1. David Bowie - Blackstar
“This is all I ever meant / That’s the message that I sent”
Aging becomes this measuring scale, and on one side is the fear of acting too young and on the other is the fear of being too old. More and more I appreciate large-format pop music in theory as opposed to in practice, save for the moments where I’m extremely high or drunk. I “get” songs more than I like songs. I have more empathy for music than I do love for it. Maybe what I actually feel is pity for young musicians and my increasingly older self. This is hard to admit.
In the shadow of my favorite album of 2015, Joanna Newsom’s Divers, I wrote about how pop albums should stand as monuments. They should exist across time, weather erosion, stretch tall and root deep. Not all pop albums need to do this, but I believe the best ones do.
I understand that this flies smugly in the face of pop’s stated purpose and contradicts the waterfall dopamine rush of a pop song being one of the greatest feelings in the world. And maybe I am feeling myself too much by saying that pop music should be architecturally sound and be built of studied form and tested against history. But as I lose even more of my hair, I need to define myself less by instant gratification not because I fear arrested development by being constantly at the mercy of what is young and mad viral, but because life is already too full of instant gratification.
The best albums demand patience and exude permanence. Good art doesn’t need to be difficult, but art (especially music) exists now in a space bombarded daily by bad-faith, tech-funded impermanence. Instant, reductive, fast-paced, anxiety-filled impermanence is how we absorb news and culture, and a wry and disaffected pose is how we got to revere 2016 as “the worst trash fire” in the first place. In the sense that music means anything in the twilight of sanity (and I have serious doubts about this), the best of it serves as a bulwark against the ephemeral horrors of modern life, or my modern life. And as I age, I believe this will be more and more the truth until I die.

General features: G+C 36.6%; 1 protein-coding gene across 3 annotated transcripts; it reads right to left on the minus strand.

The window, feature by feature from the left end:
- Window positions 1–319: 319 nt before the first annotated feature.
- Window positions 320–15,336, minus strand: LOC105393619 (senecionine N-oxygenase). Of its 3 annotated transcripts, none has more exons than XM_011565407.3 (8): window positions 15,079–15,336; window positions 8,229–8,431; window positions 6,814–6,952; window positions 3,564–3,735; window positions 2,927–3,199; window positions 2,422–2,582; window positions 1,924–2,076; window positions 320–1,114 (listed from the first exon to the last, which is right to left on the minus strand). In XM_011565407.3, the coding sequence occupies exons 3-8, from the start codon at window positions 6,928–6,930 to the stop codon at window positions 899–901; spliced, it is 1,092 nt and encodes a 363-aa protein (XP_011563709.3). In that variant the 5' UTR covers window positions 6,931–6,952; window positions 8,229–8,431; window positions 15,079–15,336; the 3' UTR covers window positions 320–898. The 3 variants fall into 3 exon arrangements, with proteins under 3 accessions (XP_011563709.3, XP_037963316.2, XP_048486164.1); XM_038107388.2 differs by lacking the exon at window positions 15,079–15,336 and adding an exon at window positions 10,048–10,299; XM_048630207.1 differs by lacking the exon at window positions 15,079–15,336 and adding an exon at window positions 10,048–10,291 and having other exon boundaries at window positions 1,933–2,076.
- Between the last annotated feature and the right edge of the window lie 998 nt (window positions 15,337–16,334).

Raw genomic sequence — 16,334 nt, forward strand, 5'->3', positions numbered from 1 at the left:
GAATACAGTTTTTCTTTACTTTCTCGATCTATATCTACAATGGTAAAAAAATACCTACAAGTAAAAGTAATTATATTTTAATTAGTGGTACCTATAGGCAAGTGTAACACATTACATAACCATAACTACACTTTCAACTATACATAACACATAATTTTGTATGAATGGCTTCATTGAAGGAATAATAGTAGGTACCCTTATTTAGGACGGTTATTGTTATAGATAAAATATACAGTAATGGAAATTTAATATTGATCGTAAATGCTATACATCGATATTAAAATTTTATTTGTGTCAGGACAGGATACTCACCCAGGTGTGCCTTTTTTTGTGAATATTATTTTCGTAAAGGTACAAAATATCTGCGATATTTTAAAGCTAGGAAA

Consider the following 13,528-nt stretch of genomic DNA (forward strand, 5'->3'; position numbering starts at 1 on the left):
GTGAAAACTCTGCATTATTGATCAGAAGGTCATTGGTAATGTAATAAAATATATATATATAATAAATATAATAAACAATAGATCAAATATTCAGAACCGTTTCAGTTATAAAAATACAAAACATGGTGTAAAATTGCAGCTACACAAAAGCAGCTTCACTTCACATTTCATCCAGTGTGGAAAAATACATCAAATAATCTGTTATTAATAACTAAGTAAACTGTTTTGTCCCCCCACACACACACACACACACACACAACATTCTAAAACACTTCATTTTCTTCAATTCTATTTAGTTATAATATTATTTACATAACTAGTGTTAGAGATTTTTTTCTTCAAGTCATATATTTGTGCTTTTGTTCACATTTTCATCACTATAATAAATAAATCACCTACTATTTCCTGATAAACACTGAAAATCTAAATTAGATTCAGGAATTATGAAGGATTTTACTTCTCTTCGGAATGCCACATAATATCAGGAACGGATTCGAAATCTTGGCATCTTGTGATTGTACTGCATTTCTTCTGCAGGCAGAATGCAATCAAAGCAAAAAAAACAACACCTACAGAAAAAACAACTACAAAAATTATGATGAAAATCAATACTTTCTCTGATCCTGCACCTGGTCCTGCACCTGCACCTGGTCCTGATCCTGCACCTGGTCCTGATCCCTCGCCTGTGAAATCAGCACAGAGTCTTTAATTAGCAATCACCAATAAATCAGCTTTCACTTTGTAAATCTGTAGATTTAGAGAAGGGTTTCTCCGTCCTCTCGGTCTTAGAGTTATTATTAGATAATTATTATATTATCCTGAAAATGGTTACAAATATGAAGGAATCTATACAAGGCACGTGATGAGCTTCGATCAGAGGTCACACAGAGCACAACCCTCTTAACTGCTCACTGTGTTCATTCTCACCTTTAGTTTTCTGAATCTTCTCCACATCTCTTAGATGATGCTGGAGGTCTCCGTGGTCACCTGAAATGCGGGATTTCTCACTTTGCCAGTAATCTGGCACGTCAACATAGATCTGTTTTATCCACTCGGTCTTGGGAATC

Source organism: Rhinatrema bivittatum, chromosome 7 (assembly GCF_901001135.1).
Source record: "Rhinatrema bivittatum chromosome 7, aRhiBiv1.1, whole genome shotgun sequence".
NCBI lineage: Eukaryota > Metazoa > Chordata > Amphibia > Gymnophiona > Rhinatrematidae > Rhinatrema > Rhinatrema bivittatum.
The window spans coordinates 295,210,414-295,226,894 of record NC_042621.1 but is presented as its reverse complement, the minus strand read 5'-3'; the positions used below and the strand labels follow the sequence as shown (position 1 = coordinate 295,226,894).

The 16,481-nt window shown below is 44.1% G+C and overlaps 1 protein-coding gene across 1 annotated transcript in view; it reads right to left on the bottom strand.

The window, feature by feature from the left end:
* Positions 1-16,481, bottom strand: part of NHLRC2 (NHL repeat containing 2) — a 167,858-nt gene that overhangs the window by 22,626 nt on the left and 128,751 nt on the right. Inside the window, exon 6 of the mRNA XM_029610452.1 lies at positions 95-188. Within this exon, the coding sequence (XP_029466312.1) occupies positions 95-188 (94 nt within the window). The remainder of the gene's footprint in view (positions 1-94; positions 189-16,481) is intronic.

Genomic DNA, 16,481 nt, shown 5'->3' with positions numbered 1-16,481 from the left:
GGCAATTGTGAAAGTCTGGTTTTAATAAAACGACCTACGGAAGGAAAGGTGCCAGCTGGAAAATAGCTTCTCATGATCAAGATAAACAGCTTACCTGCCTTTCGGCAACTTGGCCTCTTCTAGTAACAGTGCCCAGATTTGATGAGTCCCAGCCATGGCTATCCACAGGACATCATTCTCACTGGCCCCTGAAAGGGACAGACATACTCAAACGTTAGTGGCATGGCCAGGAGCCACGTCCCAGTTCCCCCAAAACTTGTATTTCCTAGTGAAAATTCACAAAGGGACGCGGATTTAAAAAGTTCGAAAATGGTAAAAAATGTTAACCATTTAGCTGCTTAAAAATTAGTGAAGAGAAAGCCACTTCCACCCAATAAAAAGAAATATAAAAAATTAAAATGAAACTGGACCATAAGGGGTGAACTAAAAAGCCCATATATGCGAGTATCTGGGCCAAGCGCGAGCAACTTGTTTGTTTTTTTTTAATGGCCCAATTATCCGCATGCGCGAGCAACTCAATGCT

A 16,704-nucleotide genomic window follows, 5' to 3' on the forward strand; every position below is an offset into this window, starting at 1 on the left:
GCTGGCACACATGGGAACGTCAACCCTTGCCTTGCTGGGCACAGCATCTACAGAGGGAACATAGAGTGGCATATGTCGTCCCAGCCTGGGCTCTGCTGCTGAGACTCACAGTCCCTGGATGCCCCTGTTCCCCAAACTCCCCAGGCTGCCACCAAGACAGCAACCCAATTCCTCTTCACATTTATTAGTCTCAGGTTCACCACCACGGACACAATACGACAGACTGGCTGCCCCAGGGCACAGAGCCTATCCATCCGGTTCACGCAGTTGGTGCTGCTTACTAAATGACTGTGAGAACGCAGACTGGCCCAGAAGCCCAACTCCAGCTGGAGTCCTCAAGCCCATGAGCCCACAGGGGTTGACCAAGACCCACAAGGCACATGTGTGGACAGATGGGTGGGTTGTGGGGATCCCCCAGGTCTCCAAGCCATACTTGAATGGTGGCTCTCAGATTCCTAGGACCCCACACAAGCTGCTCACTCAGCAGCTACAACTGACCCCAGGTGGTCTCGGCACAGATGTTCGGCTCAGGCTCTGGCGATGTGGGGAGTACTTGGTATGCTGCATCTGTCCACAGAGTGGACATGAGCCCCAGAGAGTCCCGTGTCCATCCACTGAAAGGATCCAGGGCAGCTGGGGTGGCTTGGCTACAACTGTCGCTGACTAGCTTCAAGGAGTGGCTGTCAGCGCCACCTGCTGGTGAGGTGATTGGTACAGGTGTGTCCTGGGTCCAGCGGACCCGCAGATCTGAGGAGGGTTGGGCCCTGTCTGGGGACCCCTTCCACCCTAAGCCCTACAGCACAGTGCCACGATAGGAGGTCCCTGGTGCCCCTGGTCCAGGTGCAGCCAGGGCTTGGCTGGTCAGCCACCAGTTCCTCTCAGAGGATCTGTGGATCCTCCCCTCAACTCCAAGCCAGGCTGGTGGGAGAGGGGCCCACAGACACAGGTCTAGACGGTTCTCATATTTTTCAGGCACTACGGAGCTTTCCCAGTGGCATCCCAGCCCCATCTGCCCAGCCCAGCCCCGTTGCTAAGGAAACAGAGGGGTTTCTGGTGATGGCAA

Death will surely be the final note, the resolution back to the immortal tonic. Death serves as a marker for that which is so fundamentally important to society. It can’t be refuted. In this post-truth year, death is the only certainty we could verify, so we raced to it often because there was no measure of veracity greater than that. In coping with fear, we turned collectively towards the thought of walking into the ocean, of falling into the void, of setting ourselves on fire, of a mass elegant poetic suicide, of goth as an unassailably authentic posture: the gallows humor that has persisted for centuries, the rumination on mortality that has been the subject of our human rituals since forever ago. Death means it’s real, and I believe Blackstar fucks with that myth. In a year collectively defined by the death of all we held dear, Bowie recorded an album that presaged it, embraced it, and transcended it.
How rare is it that we are subjected to an album that slipped so quickly out of our grasp, one that we couldn’t manipulate or mold into our own story. Or first, how rare is it that the snare on every song sounds different. Sometimes it’s wide open like a dinner bell on “Tis Pity,” and sometimes it’s muted, or enveloped, or digitally condensed. The drummer, Mark Guiliana, a New York session guy, buries himself so deep in the pocket by the end of “Girl Loves Me” he almost disappears in between the beat. Lost in the wonder of Blackstar is this backing band who swing so spectacularly hard. They make the music big and viscous, filled with hundreds of sounds that holds court with Low and Tarkus and Geogaddi in a smear of introverted and paranoid fusion. Yet these jazz ringers remain always in service of Bowie.